Trillium Book Awards Author Reading 2015

Music to Work to

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Music to Work to

I enjoy having a soundtrack while I write, music stimulates me when I lose concentration, but it can’t be anything with lyrics. Songs are too distracting. I think there’s a part of my mind that innately recognizes that words are being uttered and wants to try to make sense of them. As if I was being spoken to, I need to process the communication and think of a response so as to not be rude. So when I write the music I listen to tends to be on the instrumental and ambient side: background music I don’t have to fully commit to, that I can easily stop paying attention to but then settle right back in with when the writing pauses. In no way is this statement against the quality of this music. Like abstract art or eating a really big sandwich, there’s no right or wrong way to go about consuming sounds like this while working. Start wherever you feel comfortable and stop when you’ve had enough. Here’s some albums I would regularly put on while writing my book, Our Inland Sea.

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Tim Hecker – Virgins
Virgins sounds like a symphony falling apart. Pianos, harmoniums and something that sounds like an orchestra’s string section layer on top of abrupt, sporadic percussion. Hecker’s music always seems like it’s commenting on itself, presenting the listener with a firm idea, then picking at the foundation until it falls apart before putting back together in a new way. On first listen, the album demands to be heard in its entirety to be fully understood. But the more one hears it, the more familiar it becomes, the more one is able to tune in and out while still appreciating the over all atmosphere. This is the music you would expect to hear while ascending to the afterlife: serious and celestial.

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Mychael Danna and Tim Clement – Summerland
True story: I found this in a cardboard box full of new age cassettes on King Street a few years ago. Recorded on Toronto Island in 1984, the liner notes sate, “Musical soundscapes, portraying the repose of a timeless summer, preformed on synthesizers, guitar and appalacian (sic) harp, including sounds of surf, herring gulls, songbirds, and cathedral bells.” As cheesy as that mouthful is, this is a very beautiful album by two talented composers in their early twenties made as a score for summer on the Island. Lush tones take their time building to warm crescendos that are in no rush go anywhere afterwards. It also has a nostalgic quality that reminds me of the music of Canadian public broadcasting in my youth. Mychael Danna would go on to win an Academy Award for his soundtrack for Life of Pi.

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The Caretaker - Patience (After Sebald)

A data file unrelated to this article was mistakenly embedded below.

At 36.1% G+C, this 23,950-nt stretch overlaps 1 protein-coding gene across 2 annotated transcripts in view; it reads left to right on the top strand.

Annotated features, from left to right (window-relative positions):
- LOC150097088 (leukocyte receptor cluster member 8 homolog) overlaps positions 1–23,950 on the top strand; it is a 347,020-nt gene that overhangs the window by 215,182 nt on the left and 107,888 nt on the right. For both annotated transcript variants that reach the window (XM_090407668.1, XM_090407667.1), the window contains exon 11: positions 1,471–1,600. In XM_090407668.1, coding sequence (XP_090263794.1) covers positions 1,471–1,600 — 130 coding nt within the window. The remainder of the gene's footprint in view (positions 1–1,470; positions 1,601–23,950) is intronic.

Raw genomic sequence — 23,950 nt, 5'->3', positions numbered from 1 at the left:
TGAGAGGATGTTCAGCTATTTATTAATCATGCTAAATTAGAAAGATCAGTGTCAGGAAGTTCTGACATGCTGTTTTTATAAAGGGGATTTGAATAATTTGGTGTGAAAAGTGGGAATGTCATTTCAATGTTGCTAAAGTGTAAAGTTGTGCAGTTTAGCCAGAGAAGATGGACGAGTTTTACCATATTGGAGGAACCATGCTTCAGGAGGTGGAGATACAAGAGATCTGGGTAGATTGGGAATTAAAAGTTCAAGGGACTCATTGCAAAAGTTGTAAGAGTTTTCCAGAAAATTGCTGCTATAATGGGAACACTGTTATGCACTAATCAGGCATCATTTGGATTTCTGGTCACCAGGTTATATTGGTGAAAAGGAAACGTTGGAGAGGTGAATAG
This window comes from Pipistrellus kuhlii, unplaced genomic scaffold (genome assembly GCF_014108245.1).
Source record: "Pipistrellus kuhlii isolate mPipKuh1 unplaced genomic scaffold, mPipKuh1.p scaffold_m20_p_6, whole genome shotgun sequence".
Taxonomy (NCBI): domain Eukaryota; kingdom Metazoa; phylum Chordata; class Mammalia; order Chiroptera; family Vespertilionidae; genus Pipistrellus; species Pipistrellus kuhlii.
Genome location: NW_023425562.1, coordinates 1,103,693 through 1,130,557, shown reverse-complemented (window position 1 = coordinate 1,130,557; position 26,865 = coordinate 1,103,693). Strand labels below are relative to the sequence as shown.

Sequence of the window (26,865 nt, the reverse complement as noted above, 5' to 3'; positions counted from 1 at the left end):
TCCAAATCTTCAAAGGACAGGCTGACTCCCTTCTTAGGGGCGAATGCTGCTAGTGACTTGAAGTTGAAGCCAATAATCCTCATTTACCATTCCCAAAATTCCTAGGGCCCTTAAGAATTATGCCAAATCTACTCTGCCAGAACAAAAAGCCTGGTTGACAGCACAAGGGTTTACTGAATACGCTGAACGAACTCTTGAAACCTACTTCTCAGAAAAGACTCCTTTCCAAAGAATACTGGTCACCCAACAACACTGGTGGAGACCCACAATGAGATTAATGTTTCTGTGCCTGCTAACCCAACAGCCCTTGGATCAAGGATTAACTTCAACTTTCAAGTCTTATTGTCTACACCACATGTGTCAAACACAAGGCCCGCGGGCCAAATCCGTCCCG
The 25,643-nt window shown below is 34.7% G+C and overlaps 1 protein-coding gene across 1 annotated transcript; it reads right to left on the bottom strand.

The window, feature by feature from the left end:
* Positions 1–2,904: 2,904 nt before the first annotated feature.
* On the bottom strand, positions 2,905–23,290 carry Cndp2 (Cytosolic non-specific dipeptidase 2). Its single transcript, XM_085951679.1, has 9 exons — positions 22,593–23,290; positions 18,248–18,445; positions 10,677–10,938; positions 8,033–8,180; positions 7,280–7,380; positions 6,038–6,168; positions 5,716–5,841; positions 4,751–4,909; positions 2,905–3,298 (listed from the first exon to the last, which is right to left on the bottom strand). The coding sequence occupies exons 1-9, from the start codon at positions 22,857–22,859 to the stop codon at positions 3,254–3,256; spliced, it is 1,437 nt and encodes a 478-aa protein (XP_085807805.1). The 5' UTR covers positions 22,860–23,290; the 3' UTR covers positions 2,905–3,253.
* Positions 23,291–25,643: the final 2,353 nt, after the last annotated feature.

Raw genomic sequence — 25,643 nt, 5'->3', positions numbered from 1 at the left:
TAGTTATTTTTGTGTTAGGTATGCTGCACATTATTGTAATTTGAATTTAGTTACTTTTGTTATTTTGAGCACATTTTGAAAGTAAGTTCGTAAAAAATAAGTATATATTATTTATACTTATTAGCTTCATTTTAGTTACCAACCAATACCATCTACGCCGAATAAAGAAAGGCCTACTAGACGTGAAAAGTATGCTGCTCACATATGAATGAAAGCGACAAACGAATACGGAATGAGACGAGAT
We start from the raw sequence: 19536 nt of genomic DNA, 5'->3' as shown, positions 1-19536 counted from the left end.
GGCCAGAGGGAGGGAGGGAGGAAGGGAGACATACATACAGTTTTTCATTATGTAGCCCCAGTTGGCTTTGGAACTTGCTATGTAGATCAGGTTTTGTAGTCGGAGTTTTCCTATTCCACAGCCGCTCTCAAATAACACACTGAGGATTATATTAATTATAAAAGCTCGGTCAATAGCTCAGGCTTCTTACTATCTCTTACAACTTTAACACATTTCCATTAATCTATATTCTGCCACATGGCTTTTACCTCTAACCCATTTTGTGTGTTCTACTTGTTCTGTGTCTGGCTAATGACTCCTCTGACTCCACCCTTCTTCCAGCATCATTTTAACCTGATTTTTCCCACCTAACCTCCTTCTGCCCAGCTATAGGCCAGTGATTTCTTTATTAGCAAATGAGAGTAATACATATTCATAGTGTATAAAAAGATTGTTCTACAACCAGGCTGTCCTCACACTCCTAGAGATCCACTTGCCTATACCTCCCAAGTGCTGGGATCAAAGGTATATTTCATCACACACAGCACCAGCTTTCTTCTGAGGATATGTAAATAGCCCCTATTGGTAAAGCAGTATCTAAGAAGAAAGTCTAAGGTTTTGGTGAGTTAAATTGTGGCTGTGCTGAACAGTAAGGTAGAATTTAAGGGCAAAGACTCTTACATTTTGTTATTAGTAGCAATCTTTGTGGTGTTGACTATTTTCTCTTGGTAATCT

My love for the music of James Leyland Kirby began with An Empty Bliss Beyond this World, an album created entirely from sample of old jazz 78rpm recordings. His Caretaker pseudonym and haunted ballroom sound was partially inspired by The Shining, but Patience—originally commissioned as a soundtrack for a documentary about W.S. Sebald’s The Rings of Saturn—has a more solemn feel to it. Constructed out of Franz Schubert’s 1827 song cycle, Winterreise, and sourced from worn down vinyl records, Kirby loops moments while enhancing the pops and hisses of the deteriorated discs until they become percussive, adding reverberation to underscore the chamber-like quality of the original music. It’s as if he’s reedited Winterreise, stripping it down to his favorite moments.

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Michael Snow – 2 Radio Solos
Recorded “at night in a remote North Canadian cabin lit by a kerosene lamp,” artist Michael Snow “plays” a short wave radio in this long sound piece from 1980. Part field recording, part solo-noise-improvisation, Snow picks up radio stations from all over the world, spending a few moments with different languages and styles of music before exploring static and frequency while sliding between band widths. As the radio’s batteries slowly die, the pitch and speed fall until the sound fades away entirely. One minute French pop music is playing, the next white noise is weaving around a Chinese news broadcast. I like to think of this kind music as “non-committal compositions.” The meandering nature is made for doing other things while listening, like house cleaning, cooking or writing.

The views expressed in the Writer-in-Residence blogs are those held by the authors and do not necessarily reflect the views of Open Book: Toronto.

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James Lindsay

James Lindsay has been a bookseller for more than a decade. He is also co-owner of Pleasence Records in Toronto, a record label specializing in post-punk, odd-pop and avant-garde sound pieces.He is the author of the poetry collection Our Inland Sea (Wolsak & Wynn).

You can write to James throughout April at writer@openbooktoronto.com

Go to James Lindsay’s Author Page